"Chroming" is the term used to describe inhalant use (IU) in Australia. It refers most specifically to inhalation of fumes from aerosol spray paints--a practice that appears to be currently [...]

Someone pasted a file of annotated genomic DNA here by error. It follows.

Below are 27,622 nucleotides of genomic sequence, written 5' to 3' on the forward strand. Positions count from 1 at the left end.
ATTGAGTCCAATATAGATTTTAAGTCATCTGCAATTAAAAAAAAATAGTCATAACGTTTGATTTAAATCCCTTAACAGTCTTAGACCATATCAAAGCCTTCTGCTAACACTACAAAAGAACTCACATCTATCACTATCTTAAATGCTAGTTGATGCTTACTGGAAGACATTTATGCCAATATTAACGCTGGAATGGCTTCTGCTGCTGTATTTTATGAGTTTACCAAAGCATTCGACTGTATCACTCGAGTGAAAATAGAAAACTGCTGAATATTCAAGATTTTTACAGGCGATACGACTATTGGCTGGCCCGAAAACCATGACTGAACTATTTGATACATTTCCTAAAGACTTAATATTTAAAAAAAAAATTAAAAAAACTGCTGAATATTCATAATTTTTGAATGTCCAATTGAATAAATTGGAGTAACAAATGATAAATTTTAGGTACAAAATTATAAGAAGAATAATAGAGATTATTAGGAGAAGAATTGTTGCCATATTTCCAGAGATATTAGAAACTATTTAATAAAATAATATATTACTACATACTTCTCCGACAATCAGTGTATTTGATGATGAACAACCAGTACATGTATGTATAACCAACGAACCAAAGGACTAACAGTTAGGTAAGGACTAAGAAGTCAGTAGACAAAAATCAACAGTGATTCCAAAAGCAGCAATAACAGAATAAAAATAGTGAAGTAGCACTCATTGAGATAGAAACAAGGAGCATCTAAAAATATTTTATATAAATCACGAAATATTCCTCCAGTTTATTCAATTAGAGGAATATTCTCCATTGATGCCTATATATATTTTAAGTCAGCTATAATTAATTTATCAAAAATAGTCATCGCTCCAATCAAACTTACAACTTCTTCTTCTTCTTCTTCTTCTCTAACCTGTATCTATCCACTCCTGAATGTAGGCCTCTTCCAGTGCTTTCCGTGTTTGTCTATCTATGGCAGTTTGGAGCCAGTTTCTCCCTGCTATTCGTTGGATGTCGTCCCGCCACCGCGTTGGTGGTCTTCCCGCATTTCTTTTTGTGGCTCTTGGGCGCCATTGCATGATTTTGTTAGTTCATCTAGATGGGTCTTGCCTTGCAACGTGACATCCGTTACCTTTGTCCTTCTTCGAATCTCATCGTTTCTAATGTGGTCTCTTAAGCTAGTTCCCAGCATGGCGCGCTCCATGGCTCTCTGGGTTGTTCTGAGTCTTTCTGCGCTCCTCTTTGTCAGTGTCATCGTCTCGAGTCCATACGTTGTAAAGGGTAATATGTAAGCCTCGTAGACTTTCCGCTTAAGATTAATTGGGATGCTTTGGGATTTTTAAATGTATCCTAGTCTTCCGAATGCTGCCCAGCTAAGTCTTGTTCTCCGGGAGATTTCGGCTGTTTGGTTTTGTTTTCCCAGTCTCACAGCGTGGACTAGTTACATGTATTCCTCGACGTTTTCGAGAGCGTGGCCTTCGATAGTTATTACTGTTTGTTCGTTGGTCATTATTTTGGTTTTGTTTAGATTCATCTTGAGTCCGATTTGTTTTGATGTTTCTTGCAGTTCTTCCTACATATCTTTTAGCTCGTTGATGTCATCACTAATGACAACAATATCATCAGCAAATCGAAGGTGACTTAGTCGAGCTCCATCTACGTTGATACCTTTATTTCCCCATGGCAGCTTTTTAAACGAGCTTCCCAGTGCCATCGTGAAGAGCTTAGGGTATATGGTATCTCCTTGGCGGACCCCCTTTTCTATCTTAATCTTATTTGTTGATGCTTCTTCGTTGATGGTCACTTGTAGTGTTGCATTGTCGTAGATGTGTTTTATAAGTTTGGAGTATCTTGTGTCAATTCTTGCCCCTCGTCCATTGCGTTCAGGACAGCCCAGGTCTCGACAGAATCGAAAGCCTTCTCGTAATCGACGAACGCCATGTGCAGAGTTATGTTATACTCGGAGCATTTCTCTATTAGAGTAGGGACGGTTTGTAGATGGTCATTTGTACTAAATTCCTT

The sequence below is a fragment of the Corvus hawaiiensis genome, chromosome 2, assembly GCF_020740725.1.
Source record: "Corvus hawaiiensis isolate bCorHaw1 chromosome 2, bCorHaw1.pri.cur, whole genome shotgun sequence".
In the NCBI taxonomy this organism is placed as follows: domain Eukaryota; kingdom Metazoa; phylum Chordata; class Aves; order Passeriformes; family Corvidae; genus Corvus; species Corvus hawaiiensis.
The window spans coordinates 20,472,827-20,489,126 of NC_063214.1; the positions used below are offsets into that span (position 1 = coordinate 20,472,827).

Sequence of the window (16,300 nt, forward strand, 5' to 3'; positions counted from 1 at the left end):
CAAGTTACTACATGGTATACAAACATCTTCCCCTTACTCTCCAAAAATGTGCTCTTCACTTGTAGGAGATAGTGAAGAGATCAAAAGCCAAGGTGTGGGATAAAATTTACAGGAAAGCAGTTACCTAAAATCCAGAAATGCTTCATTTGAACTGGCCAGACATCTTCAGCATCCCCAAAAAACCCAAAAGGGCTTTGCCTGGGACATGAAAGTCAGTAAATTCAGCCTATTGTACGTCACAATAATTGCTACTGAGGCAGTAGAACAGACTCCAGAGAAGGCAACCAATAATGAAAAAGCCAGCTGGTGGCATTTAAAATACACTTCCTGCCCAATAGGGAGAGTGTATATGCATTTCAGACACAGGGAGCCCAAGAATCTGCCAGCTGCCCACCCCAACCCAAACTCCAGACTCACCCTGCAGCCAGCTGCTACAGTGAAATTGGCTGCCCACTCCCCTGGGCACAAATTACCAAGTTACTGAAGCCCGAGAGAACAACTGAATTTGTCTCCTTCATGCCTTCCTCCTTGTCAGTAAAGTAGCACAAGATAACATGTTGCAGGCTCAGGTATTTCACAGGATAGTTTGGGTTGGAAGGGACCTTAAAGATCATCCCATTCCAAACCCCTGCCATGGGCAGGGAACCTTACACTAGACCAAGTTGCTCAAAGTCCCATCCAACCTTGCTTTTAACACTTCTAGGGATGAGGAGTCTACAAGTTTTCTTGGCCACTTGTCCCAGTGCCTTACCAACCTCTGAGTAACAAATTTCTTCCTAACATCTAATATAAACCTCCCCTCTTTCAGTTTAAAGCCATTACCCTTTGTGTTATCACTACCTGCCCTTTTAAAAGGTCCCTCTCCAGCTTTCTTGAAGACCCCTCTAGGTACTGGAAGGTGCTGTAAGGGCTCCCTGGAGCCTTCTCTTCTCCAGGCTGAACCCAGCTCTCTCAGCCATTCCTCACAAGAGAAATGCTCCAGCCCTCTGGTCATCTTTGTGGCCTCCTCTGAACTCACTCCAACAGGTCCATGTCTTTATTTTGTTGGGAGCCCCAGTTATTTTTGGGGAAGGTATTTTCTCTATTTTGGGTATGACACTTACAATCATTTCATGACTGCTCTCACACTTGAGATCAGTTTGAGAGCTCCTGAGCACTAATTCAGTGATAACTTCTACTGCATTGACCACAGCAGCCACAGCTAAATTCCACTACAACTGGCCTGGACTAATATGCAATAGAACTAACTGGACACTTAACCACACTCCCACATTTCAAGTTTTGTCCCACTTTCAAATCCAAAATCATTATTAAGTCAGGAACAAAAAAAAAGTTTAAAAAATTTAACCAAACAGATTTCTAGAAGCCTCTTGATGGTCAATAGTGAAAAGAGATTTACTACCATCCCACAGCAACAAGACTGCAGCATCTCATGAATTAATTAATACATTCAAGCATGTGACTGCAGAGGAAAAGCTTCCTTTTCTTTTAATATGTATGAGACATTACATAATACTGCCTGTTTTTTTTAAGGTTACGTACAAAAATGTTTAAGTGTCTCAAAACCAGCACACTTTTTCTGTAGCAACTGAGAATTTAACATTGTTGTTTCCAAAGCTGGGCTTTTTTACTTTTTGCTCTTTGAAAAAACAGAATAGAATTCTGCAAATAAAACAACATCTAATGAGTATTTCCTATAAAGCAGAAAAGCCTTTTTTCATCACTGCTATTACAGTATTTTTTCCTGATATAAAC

Arguing that the role of pleasure in young people's decisions to use inhalants has been underexplored, this paper provides a typology for the kinds of pleasurable experience young people report from chroming (an Australian term for inhalant use involving aerosol paints). The paper draws on in-depth interviews with young people with experience of chroming and with expert workers in Melbourne, Australia. Seven categories of pleasurable experience related to chroming are identified through thematic analysis of these interviews: feeling, escaping and relocating, imagining, doing, socializing, communicating, and consuming. In the context of use by marginalized young people, chroming has powerful and often deeply pleasurable effects. Understanding more about the kinds of enjoyment that young people seek and experience through chroming--and by implication what workers are asking them to give up when they try to make them stop using these drugs--is important in designing policy interventions. KEY WORDS: Chroming, inhalants, volatile substances, solvents, young people, pleasure.